On February 17, 2016, the People’s Bank of China (“PBOC”) issued the Announcement No. 3 [2016] regarding the access of foreign entities to the Chinese inter-bank bond market. At a first glimpse it may seem that this announcement may have limited applicability to entities doing business in China or for normal retail investors, however the impact of this change may be a long lasting one and it is another hint on the likely path of the Chinese financial market and capital accounts in the near future.

Not only this measure may represent investment opportunities to institutional investors targeting the Chinese market, as China’s bond market is now the third largest in the world behind United States and Japan at an estimated value of USD 4.24 trillion (Goldman Sachs Global Liquidity Management Study on China’s Bond Market of October 3, 2015), but it also has deep connections with macro economic tendencies in China.

Observers of the Chinese market are in anticipation to a further liberalization of the capital account and increased possibility for Chinese investors to allocate assets abroad. The latest statement on the matter was given this week by Pan Gongsheng, head of the State Administration of Foreign Exchange (“SAFE”) and deputy governor of the central bank, to the Shanghai Daily saying that amendments to the Qualified Domestic Institutional Investor program should be expected in order to facilitate cross-border investment and fundraising.

Under this light, we may identify the deep importance of the PBOC announcement as it assists the creation of liquidity for Chinese commercial banks to meet its capital requirements and it facilitates the trend to more credit to individuals and Chinese companies. It also has the objective of balancing the Chinese capital account as more regulatory opportunities are created for Chinese individuals, companies and financial institutions to invest abroad.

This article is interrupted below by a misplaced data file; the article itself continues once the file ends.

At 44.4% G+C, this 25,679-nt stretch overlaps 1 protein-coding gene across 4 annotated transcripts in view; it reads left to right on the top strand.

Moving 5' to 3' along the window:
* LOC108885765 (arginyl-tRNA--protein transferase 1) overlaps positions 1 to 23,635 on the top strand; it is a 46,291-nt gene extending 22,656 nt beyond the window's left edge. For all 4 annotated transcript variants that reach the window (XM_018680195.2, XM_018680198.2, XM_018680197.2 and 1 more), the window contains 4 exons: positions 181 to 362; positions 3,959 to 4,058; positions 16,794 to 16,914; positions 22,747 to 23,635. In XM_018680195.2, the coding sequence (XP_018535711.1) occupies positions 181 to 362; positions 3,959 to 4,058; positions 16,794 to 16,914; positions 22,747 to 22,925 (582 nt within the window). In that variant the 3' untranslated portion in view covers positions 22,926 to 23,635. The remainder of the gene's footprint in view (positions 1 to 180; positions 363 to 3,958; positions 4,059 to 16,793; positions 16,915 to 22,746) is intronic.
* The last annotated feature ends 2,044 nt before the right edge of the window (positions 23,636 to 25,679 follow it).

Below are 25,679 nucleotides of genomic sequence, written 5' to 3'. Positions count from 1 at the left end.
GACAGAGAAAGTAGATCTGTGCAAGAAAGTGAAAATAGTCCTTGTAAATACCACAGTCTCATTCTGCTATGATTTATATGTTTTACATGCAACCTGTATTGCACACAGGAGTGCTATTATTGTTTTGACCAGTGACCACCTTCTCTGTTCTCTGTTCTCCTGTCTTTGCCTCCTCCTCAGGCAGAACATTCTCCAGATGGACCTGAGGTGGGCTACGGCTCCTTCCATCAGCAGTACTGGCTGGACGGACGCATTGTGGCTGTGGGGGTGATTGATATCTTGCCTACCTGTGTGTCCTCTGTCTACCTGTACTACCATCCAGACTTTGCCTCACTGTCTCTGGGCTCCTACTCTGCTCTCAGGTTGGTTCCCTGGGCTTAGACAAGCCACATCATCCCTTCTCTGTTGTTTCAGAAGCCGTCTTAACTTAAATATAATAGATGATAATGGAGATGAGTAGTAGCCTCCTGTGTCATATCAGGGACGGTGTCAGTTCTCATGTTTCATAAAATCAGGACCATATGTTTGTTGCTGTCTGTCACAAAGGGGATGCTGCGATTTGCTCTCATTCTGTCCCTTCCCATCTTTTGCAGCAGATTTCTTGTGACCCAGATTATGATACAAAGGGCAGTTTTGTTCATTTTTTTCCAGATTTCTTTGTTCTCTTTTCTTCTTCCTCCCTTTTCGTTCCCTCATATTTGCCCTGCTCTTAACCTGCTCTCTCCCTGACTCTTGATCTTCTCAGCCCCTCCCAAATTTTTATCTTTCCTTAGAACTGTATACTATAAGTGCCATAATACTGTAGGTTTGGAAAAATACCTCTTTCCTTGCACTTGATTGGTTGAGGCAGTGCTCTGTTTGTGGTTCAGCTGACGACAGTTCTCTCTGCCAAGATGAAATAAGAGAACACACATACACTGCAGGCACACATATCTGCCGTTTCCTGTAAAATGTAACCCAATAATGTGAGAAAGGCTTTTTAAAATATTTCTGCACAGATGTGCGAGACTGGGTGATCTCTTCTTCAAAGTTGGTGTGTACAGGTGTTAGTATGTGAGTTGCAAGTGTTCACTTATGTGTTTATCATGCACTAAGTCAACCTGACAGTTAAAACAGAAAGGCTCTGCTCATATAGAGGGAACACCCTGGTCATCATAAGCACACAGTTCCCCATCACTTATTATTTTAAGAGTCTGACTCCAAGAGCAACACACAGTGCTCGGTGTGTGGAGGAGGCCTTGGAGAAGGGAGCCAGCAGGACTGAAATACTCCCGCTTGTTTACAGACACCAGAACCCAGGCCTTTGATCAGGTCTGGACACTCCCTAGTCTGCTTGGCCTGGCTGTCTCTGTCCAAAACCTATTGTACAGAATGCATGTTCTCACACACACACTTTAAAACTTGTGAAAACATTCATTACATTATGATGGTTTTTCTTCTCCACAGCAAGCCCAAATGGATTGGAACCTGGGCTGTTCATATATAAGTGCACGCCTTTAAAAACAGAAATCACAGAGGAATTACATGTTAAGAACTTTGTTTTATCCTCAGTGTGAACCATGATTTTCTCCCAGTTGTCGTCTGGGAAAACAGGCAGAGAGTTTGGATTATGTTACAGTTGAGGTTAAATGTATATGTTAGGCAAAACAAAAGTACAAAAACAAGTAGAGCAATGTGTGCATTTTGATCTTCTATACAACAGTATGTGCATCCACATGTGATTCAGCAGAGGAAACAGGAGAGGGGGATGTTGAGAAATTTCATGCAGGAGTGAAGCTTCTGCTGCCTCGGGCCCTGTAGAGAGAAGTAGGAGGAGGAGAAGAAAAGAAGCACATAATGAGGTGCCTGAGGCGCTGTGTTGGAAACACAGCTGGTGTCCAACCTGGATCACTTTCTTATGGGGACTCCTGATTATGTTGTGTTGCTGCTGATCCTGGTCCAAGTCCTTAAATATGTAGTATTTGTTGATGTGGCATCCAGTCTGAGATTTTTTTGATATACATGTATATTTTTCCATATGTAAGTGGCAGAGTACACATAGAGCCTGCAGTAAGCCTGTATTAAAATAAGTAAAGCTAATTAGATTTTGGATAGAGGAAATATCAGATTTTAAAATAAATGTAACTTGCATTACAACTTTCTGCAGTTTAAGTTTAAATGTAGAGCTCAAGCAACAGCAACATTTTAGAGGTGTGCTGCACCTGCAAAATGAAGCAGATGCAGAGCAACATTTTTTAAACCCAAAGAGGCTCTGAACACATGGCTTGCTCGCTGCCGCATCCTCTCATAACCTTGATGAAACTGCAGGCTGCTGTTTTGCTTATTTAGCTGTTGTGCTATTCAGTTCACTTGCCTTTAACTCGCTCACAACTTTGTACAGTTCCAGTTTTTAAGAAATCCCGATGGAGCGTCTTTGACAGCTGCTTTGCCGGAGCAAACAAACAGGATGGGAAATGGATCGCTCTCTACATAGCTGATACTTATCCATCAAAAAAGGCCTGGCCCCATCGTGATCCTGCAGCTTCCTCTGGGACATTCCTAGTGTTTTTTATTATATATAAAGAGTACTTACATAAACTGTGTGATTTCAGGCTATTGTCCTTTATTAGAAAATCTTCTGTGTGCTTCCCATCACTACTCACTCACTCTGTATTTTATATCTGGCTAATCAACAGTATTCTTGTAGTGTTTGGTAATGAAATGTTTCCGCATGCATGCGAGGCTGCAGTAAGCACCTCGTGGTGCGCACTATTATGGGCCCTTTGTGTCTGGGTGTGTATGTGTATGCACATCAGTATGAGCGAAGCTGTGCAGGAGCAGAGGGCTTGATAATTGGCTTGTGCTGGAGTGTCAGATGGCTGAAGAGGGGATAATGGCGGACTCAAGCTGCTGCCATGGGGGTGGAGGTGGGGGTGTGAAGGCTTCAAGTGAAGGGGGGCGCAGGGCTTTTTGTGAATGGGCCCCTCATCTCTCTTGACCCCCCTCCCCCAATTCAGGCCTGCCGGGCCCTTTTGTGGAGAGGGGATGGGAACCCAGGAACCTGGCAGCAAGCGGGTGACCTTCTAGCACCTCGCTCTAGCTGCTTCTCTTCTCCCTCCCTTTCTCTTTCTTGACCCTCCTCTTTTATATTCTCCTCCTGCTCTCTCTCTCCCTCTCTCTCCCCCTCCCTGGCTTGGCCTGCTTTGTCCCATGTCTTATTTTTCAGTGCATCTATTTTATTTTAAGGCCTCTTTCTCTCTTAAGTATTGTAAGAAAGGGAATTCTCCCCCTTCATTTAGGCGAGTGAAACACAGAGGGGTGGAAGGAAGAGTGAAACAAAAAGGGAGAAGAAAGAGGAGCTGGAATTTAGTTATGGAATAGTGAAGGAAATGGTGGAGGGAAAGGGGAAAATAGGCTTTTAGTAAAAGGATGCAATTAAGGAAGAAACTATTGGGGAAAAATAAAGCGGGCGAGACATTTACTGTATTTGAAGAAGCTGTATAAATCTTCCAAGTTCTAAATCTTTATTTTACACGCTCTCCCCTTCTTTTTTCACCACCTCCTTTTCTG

Before the latest PBOC announcement, the Chinese inter-bond market was restricted to (i) approved qualified foreign institutional investors and RMB qualified foreign institutional investors with prior approval from the PBOC and within their approved quotas (as amended in 2013); and (ii) foreign central banks, international financial institutions and sovereign funds upon registration with the PBOC (as amended in 2015), with preferential treatment to entities located in Hong Kong or Macau.

Pursuant to the latest amendments to the regime, financial institutions such as commercial banks, insurance companies, securities companies, fund management companies and other asset management institutions lawfully registered and incorporated outside of China or others as recognized by the PBOC would be eligible for investment at the Chinese inter-bank bond market. This regime will be equally applicable for entities registered and approved in Hong Kong or Macau.

No registration procedure would be needed and the foreign institutional investor is required to appoint an onshore settlement agent for trading and settling and the local compliance burden towards PBOC will be borne by the local settlement agent. The onshore settlement agent also has a burden of screening for eligibility of market participants.

Foreign central banks, international financial institutions and sovereign funds continue to be subject to the PBOC Announcement No. 220 of 2015.

There are still many questions to be answered as this new opportunity will only come into effect with the issuing of detailed implementing rules.

We should expect then, as any regulatory development in China, for this river to be crossed stone by stone and for the convertibility of the RMB by Chinese investors and the capital outflow to be offset with measures that attracts capital from foreign institutional investors to China.